All honorable members, irrespective of party, know the answer to that question. These ex-service applicants have become sick and tired of waiting. They lodged their applications just after the war. Men who were 26 years of age then are aged 40 to-day. What man aged 40 would want to go on a farm with all its responsibilities?
– In New South Wales, 16,000 of them did it.
– That is all right; many of those settlers had their responsibility taken over by the Rural Bank of New
South Wales. That was an example of the wonderful willingness of that bank to help’ the farmers. Its action greatly reduced the number of ex-service settlers who had grown dissatisfied under the Commonwealth scheme. They received their help from the Rural Bank. But any one who looks at this question honestly soon understands why many ex-servicemen withdrew their applications. They could not go on waiting. They married and families came, and their lives were changed during those years of waiting. A man who was 30 years of age when the war ended is aged 45 to-day. Some might ask, “ Why should he walk out of the scheme and turn his back on it?” There can be no wonder that he does so after fifteen fruitless years of waiting. The Minister went on to say -
Projects in hand are expected to provide farms for those ex-servicemen still genuinely interested in the scheme in Victoria, Western Australia and Tasmania.
That is not a true statement. There are many in Tasmania who will never be settled under the Commonwealth scheme. There are more than 100 names on our lists. That statement is not true so far as Tasmania is concerned. There will be many unsatisfied applicants even at this late hour of the scheme. Later, the Minister said -
With steadily rising costs over the period of development, part of the cost of these farms will most likely have to be written off to meet the requirements of the scheme.
The least the Commonwealth can do is to use some of the taxation revenue to cover the losses on ex-servicemen’s projects. As a taxpayer myself - although people outside think that honorable members are exempt from taxation - I should be happy to know that some of my tax contributions were applied to this purpose. These farms were highly capitalized, especially in the last five or six years. The only decent thing the Commonwealth can do is to wipe off some of the capital cost of these farms so that these men can have a reasonable chance of making a success of them. I agree with that part of the programme where the Government intends to wipe off some of the initial cost. The Minister said -
As an offset to the part of cost which will have to be written off on these farms the nation will have the benefit over the years to come of the production from land which, formerly, contributed little or nothing to our national wealth.
That is, of course, a true statement. A while ago I gave some details of the dividends which would come from this scheme in the years ahead. Looking at the scheme in a credit and debit fashion, I should say that on the credit side, over the fifteen years it has been in operation, much new land has been opened for settlement and development. In fact, according to the Minister’s own statement -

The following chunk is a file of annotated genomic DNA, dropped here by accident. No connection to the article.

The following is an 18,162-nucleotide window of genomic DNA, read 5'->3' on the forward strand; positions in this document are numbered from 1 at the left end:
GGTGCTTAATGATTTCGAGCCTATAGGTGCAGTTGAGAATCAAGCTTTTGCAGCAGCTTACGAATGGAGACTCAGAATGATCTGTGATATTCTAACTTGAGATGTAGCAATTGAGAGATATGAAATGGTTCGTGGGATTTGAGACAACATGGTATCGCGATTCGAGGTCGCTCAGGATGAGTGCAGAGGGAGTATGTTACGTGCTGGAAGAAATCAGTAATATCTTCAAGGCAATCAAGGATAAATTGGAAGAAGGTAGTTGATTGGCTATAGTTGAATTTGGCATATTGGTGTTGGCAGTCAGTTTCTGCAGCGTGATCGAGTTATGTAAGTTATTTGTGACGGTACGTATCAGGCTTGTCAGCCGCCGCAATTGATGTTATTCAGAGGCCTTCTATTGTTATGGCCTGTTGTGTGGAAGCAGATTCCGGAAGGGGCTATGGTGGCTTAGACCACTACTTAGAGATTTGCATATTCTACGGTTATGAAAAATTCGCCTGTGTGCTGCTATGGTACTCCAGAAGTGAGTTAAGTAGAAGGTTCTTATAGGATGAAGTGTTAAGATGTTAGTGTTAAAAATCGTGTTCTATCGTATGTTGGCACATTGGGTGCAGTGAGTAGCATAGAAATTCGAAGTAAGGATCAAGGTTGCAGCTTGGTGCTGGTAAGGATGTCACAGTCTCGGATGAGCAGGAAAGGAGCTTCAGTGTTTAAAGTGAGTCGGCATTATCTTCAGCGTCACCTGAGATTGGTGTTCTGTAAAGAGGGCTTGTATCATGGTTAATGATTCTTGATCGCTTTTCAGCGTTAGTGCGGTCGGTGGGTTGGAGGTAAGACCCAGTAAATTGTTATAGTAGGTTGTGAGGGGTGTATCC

Apart from Te-establishing ex-servicemen, the war service land settlement scheme has played a major role in the agricultural development of the Commonwealth. From land that was previously entirely unproductive Western Australia is developing some 600,000 acres to provide 240 farms, Tasmania 160,000 acres for 366 farms and South Australia 250,000 acres for 172 farms.
That is a total of 1,010,000 acres which have been brought into development as a result of this scheme over the fifteen years. That is a magnificent achievement which would probably never have happened otherwise.
A second item on the credit side is that big estates have been brought into use. This is an important part of the scheme. Many of the big estates which were taken over would probably never have produced more than one-tenth of what they can produce. In my electorate, which is about half the area of Tasmania, there are some very large estates indeed, many of which have been cut up for development. The owners of other estates are doing a magnificent job and are rightly left to carry on. The result is that where there were only two men working on 12,000 acres, there are now five or six war service land settlement farms employing ten or twelve times as many men and producing about ten or twelve times as much in fat lambs, wool and dairy products. That is an illustration of the great advantage of cutting up large estates which have not been worked, but have been lying idle for years.
A third asset of the scheme is that new communities have been established in country districts. New roads and villages have been built, present towns expanded, and schools and hospitals erected to cater for the increased population in the war service land settlement areas. This is a wonderful contribution to the development of Australia.
The fourth point is that ex-servicemen have been given a chance in recognition of their war service. The fifth item on the credit side is that this scheme is a great improvement on the war service land settlement scheme which was devised after World War I. to which some of my colleagues have referred during this debate. By comparison with this scheme, the 1920- 22 scheme was a hit and miss affair indeed. Speculators sold inferior land to government agents after that war. I know, from personal experience in southern Gippsland, that thousands of acres covered with blackberry vines were sold to the government for war service land settlement. Although it was opened up it was not good land and the settlers did not get sufficient finance with which to fight the pests of those days, and they failed. In one area, called Fish Creek near Foster, in south Gippsland, 50 farmers were settled at Settler’s Road after World War I. By the end of 1934 only five had survived. There may be even fewer genuine ex-servicemen left there now.